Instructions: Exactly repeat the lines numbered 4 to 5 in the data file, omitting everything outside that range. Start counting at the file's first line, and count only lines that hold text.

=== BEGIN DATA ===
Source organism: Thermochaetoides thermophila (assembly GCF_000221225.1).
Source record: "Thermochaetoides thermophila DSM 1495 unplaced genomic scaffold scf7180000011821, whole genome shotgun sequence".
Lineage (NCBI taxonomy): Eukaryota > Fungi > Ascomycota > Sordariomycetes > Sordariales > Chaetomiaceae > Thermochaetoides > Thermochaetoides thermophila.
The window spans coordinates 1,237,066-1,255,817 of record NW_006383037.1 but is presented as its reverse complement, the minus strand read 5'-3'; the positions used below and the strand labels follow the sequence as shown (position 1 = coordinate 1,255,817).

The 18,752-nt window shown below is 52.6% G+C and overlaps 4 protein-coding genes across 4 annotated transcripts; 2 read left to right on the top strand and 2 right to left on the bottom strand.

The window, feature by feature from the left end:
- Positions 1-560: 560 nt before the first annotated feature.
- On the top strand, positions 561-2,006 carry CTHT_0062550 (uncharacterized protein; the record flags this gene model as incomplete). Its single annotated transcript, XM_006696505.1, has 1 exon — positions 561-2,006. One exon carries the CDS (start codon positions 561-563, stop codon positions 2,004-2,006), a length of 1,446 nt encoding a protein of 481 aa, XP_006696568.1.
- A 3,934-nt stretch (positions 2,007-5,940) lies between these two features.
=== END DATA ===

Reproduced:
The window spans coordinates 1,237,066-1,255,817 of record NW_006383037.1 but is presented as its reverse complement, the minus strand read 5'-3'; the positions used below and the strand labels follow the sequence as shown (position 1 = coordinate 1,255,817).

The 18,752-nt window shown below is 52.6% G+C and overlaps 4 protein-coding genes across 4 annotated transcripts; 2 read left to right on the top strand and 2 right to left on the bottom strand.